Leases under the new program may be up to 12 months, with the possibility of term renewal or month-to-month extensions after that period. A Deed for Lease property that is subsequently sold includes an assignment of the lease to the buyer.

For additional information about the Deed for Lease Program, including full details on program eligibility, please review the Guide Announcement on

Thursday, October 29, 2009

Home values could soon turn consistently positive

RISMEDIA, October 26, 2009—Existing-home sales bounced back strongly in September with first-time buyers driving much of the activity, marking five gains in the past six months, according to the National Association of Realtors®. Existing-home sales–including single-family, townhomes, condominiums and co-ops–jumped 9.4% to a seasonally adjusted annual rate of 5.57 million units in September from a level of 5.10 million in August, and are 9.2% higher than the 5.10 million-unit pace in September 2008. Sales activity is at the highest level in over two years, since it hit 5.73 million in July 2007.

Lawrence Yun, NAR chief economist, said favorable conditions matched with a tax credit are boosting home sales. “Much of the momentum is from people responding to the first-time buyer tax credit, which is freeing many sellers to make a trade and buy another home,” he said. “We are hopeful the tax credit will be extended and possibly expanded to more buyers, at least through the middle of next year, because the rising sales momentum needs to continue for a few additional quarters until we reach a point of a self-sustaining recovery.”

Even with the improvement, Yun said the market is underperforming. “Despite spectacular gains in the stock market, principally from the financial sector recovery, most of the 75 million home owning families have more wealth tied to their homes. Home values could soon turn consistently positive and help the broad base of middle-class families, but we are not there yet,” he said. “We’re getting early indications of price stabilization, but we need a steady supply of qualified buyers to meaningfully bring inventories down and return us to a period of normal, steady price growth and to fully remove consumer fears, which would then revive the broader economy. Without a firm foundation for middle-class wealth recovery, the post-recession economic growth likely will be one of the weakest in U.S. history.”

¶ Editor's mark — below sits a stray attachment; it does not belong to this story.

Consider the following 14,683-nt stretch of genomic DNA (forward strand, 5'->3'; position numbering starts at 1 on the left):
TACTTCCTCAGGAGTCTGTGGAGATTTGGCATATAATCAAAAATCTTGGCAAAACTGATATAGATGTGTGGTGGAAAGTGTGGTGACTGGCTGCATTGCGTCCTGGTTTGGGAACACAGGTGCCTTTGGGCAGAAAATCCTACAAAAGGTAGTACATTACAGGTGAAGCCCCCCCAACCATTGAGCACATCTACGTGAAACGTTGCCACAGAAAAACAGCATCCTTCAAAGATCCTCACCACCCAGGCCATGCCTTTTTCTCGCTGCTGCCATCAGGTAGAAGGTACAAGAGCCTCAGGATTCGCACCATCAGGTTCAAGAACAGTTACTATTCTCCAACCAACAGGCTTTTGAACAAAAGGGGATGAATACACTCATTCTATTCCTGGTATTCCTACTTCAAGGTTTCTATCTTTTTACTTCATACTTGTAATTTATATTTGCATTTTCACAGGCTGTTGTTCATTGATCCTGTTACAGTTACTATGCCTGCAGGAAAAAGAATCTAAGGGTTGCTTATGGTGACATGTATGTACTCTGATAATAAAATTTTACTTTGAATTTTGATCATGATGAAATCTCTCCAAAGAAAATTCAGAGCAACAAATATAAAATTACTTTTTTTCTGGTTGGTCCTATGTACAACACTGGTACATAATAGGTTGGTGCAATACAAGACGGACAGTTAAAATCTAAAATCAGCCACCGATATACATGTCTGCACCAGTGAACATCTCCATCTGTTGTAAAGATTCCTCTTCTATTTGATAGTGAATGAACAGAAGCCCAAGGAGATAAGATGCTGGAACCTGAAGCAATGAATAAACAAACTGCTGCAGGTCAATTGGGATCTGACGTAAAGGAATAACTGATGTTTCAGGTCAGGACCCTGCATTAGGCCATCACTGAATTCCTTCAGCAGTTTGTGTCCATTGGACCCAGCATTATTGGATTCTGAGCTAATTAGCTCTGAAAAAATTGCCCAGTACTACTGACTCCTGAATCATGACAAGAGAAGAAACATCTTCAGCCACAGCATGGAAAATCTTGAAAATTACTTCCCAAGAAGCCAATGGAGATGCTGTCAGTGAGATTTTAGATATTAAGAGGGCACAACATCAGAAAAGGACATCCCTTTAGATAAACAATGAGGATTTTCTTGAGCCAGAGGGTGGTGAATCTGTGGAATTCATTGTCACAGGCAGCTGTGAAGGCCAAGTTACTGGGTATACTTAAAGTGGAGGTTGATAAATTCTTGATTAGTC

Early information from a large annual consumer study to be released November 13, the 2009 National Association of Realtors® Profile of Home Buyers and Sellers, shows that first-time home buyers accounted for more than 45% of home sales during the past year. A separate practitioner survey shows that distressed homes accounted for 29% of transactions in September.

NAR President Charles McMillan, a broker with Coldwell Banker Residential Brokerage in Dallas-Fort Worth, said affordability conditions remain historically high. “Potential first-time buyers can take heart in that affordability conditions this year are the highest on record dating back to 1970, but with the first-time buyer tax credit scheduled to expire at the end of next month, people could hold back from entering the market,” he said. “Our read is that housing overshot on the downside because homes are selling for less than replacement construction costs in much of the country, and the home price-to-income ratio has fallen below the historical average,” McMillan said.

Total housing inventory at the end of September fell 7.5% to 3.63 million existing homes available for sale, which represents an 7.8-month supply at the current sales pace, down from an 9.3-month supply in August. Unsold inventory totals are 15.0% below a year ago.

“The current housing supply is the lowest we’ve seen in two and a half years,” Yun said. “If we could continue to absorb inventory at this pace, home prices would return to normal, modest appreciation patterns next year.

According to Freddie Mac, the national average commitment rate for a 30-year, conventional, fixed-rate mortgage fell to 5.06% in September from 5.19% in August; the rate was 6.04% in September 2008. The national median existing-home price for all housing types was $174,900 in September, which is 8.5% lower than September 2008. Distressed properties continue to downwardly distort the median price because they generally sell at a discount relative to traditional homes in the same area.